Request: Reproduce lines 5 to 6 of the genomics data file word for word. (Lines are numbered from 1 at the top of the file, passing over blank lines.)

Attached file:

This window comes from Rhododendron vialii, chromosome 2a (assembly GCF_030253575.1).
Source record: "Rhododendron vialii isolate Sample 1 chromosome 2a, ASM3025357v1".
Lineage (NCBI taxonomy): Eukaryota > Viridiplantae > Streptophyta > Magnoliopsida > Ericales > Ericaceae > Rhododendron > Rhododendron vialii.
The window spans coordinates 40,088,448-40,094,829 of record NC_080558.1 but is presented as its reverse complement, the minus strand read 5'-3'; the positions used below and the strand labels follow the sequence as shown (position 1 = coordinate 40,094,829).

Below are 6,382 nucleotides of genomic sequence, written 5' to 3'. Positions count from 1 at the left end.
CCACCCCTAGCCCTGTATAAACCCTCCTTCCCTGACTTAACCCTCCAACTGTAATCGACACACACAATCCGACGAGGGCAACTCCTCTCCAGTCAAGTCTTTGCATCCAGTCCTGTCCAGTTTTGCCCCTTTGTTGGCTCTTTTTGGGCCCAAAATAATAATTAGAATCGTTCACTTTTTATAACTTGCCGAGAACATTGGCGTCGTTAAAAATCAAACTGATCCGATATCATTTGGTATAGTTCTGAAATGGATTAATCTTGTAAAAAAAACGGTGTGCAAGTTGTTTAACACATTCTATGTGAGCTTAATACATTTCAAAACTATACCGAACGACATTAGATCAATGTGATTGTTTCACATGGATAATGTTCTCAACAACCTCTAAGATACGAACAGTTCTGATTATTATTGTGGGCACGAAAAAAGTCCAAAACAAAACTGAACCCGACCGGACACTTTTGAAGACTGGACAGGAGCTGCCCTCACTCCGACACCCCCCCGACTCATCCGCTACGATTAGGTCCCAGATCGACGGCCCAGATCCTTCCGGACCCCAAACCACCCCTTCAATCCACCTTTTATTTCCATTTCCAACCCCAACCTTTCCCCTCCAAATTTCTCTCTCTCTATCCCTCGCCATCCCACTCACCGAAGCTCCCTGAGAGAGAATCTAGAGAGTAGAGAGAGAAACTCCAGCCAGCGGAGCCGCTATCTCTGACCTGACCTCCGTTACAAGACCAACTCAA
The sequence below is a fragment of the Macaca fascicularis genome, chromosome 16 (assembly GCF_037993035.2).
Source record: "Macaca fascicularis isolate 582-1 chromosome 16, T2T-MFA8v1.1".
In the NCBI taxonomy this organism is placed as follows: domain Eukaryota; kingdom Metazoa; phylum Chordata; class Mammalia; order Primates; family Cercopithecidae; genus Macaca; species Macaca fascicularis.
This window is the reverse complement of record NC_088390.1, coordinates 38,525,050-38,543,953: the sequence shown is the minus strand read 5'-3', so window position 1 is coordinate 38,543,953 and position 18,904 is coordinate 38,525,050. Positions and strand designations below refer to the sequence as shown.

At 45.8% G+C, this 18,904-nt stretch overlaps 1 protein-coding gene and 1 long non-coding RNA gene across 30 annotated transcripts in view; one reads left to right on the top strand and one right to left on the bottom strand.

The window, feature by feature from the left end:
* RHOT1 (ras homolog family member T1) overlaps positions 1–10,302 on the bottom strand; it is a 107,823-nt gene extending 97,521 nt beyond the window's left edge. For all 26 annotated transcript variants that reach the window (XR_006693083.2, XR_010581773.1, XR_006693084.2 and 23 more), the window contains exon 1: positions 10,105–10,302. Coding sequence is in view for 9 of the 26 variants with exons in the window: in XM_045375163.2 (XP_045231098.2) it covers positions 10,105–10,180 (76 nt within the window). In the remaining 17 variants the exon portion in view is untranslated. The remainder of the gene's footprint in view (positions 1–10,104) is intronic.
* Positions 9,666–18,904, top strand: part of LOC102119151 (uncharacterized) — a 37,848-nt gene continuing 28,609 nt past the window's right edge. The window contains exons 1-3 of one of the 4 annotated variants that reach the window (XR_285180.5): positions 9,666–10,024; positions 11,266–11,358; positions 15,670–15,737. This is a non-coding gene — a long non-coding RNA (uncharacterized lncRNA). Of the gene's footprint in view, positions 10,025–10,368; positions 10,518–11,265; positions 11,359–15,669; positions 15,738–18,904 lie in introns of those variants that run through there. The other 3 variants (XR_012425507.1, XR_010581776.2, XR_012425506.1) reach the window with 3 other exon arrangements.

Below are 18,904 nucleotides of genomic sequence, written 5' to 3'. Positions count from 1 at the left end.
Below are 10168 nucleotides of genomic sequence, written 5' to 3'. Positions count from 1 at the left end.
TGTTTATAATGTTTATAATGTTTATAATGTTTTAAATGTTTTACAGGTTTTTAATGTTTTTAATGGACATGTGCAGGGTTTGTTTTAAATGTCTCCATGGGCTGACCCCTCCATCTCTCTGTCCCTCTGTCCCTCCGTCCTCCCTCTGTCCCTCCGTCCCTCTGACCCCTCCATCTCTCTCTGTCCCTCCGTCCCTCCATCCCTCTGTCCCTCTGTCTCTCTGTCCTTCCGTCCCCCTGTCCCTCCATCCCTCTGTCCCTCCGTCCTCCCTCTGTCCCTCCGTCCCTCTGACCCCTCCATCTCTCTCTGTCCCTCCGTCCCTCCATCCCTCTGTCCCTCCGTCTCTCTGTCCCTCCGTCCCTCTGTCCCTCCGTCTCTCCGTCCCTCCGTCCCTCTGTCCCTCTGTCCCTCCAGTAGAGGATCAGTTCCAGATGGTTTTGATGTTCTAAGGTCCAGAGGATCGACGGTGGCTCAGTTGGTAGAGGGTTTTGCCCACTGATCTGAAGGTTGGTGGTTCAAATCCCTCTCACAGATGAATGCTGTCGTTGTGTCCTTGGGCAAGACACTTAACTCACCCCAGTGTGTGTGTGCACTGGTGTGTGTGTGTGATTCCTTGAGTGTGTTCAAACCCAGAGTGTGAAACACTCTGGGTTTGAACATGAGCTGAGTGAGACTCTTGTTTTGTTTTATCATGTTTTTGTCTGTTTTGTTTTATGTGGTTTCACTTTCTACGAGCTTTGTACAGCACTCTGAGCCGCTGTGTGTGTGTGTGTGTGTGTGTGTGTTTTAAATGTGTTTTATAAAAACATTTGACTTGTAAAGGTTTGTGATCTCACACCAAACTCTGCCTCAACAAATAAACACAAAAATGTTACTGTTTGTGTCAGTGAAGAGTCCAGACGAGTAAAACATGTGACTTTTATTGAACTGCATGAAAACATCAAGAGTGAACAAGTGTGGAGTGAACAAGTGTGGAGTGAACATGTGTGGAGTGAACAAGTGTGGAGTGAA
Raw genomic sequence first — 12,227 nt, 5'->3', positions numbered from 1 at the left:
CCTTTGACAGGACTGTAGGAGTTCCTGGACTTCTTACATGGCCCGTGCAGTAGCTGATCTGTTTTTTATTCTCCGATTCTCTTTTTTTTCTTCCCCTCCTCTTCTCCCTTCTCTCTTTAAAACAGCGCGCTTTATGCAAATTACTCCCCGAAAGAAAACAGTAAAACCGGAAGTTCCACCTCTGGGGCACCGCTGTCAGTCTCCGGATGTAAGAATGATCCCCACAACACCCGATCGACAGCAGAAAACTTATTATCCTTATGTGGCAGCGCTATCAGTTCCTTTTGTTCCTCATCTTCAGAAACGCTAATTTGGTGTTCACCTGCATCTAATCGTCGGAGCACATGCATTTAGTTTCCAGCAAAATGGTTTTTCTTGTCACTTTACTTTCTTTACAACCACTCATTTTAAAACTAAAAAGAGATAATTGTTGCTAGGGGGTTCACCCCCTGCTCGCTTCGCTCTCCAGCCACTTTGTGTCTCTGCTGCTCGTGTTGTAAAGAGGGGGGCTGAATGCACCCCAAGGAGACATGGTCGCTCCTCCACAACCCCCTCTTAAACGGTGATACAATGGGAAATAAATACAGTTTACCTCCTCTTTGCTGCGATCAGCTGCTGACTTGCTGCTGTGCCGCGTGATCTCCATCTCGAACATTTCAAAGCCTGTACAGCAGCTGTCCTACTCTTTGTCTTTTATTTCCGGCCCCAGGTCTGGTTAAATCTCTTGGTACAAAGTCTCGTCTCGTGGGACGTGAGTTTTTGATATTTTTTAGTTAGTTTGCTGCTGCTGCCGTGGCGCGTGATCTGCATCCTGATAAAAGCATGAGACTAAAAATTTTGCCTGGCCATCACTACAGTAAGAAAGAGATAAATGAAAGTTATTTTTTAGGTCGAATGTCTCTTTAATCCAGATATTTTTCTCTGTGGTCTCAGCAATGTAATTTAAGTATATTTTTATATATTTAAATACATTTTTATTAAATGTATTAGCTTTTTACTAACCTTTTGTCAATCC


Below are 6,382 nucleotides of genomic sequence, written 5' to 3'. Positions count from 1 at the left end.
CCACCCCTAGCCCTGTATAAACCCTCCTTCCCTGACTTAACCCTCCAACTGTAATCGACACACACAATCCGACGAGGGCAACTCCTCTCCAGTCAAGTCTTTGCATCCAGTCCTGTCCAGTTTTGCCCCTTTGTTGGCTCTTTTTGGGCCCAAAATAATAATTAGAATCGTTCACTTTTTATAACTTGCCGAGAACATTGGCGTCGTTAAAAATCAAACTGATCCGATATCATTTGGTATAGTTCTGAAATGGATTAATCTTGTAAAAAAAACGGTGTGCAAGTTGTTTAACACATTCTATGTGAGCTTAATACATTTCAAAACTATACCGAACGACATTAGATCAATGTGATTGTTTCACATGGATAATGTTCTCAACAACCTCTAAGATACGAACAGTTCTGATTATTATTGTGGGCACGAAAAAAGTCCAAAACAAAACTGAACCCGACCGGACACTTTTGAAGACTGGACAGGAGCTGCCCTCACTCCGACACCCCCCCGACTCATCCGCTACGATTAGGTCCCAGATCGACGGCCCAGATCCTTCCGGACCCCAAACCACCCCTTCAATCCACCTTTTATTTCCATTTCCAACCCCAACCTTTCCCCTCCAAATTTCTCTCTCTCTATCCCTCGCCATCCCACTCACCGAAGCTCCCTGAGAGAGAATCTAGAGAGTAGAGAGAGAAACTCCAGCCAGCGGAGCCGCTATCTCTGACCTGACCTCCGTTACAAGACCAACTCAA